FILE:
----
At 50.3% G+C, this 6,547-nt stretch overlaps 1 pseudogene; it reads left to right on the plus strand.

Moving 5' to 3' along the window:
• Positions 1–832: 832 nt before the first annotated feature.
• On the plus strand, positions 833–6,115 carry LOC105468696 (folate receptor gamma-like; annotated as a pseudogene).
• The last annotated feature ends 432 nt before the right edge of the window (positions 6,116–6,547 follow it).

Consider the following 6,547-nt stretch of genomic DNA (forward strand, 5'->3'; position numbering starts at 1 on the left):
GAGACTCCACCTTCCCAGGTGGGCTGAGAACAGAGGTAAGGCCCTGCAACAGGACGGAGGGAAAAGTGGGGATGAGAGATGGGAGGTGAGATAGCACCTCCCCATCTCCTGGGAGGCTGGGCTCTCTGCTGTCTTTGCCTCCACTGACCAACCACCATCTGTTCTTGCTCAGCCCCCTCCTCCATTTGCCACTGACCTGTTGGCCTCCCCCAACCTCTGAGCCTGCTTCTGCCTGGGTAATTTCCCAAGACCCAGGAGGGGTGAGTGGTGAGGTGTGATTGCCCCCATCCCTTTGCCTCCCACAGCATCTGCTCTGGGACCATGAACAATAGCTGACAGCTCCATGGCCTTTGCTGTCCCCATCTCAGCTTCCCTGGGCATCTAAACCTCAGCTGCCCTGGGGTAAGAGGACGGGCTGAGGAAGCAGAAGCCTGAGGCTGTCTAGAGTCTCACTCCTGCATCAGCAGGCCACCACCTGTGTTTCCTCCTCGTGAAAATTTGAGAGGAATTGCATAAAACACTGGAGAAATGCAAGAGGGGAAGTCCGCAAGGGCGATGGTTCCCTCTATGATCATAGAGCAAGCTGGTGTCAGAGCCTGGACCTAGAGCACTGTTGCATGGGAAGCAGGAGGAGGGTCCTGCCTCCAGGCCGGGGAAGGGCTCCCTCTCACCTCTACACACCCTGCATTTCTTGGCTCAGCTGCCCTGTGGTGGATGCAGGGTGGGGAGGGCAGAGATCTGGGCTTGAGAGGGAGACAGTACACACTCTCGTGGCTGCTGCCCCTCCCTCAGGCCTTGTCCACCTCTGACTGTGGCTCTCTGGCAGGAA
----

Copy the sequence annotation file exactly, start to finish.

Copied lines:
At 50.3% G+C, this 6,547-nt stretch overlaps 1 pseudogene; it reads left to right on the plus strand.

Moving 5' to 3' along the window:
• Positions 1–832: 832 nt before the first annotated feature.
• On the plus strand, positions 833–6,115 carry LOC105468696 (folate receptor gamma-like; annotated as a pseudogene).
• The last annotated feature ends 432 nt before the right edge of the window (positions 6,116–6,547 follow it).

Consider the following 6,547-nt stretch of genomic DNA (forward strand, 5'->3'; position numbering starts at 1 on the left):
GAGACTCCACCTTCCCAGGTGGGCTGAGAACAGAGGTAAGGCCCTGCAACAGGACGGAGGGAAAAGTGGGGATGAGAGATGGGAGGTGAGATAGCACCTCCCCATCTCCTGGGAGGCTGGGCTCTCTGCTGTCTTTGCCTCCACTGACCAACCACCATCTGTTCTTGCTCAGCCCCCTCCTCCATTTGCCACTGACCTGTTGGCCTCCCCCAACCTCTGAGCCTGCTTCTGCCTGGGTAATTTCCCAAGACCCAGGAGGGGTGAGTGGTGAGGTGTGATTGCCCCCATCCCTTTGCCTCCCACAGCATCTGCTCTGGGACCATGAACAATAGCTGACAGCTCCATGGCCTTTGCTGTCCCCATCTCAGCTTCCCTGGGCATCTAAACCTCAGCTGCCCTGGGGTAAGAGGACGGGCTGAGGAAGCAGAAGCCTGAGGCTGTCTAGAGTCTCACTCCTGCATCAGCAGGCCACCACCTGTGTTTCCTCCTCGTGAAAATTTGAGAGGAATTGCATAAAACACTGGAGAAATGCAAGAGGGGAAGTCCGCAAGGGCGATGGTTCCCTCTATGATCATAGAGCAAGCTGGTGTCAGAGCCTGGACCTAGAGCACTGTTGCATGGGAAGCAGGAGGAGGGTCCTGCCTCCAGGCCGGGGAAGGGCTCCCTCTCACCTCTACACACCCTGCATTTCTTGGCTCAGCTGCCCTGTGGTGGATGCAGGGTGGGGAGGGCAGAGATCTGGGCTTGAGAGGGAGACAGTACACACTCTCGTGGCTGCTGCCCCTCCCTCAGGCCTTGTCCACCTCTGACTGTGGCTCTCTGGCAGGAA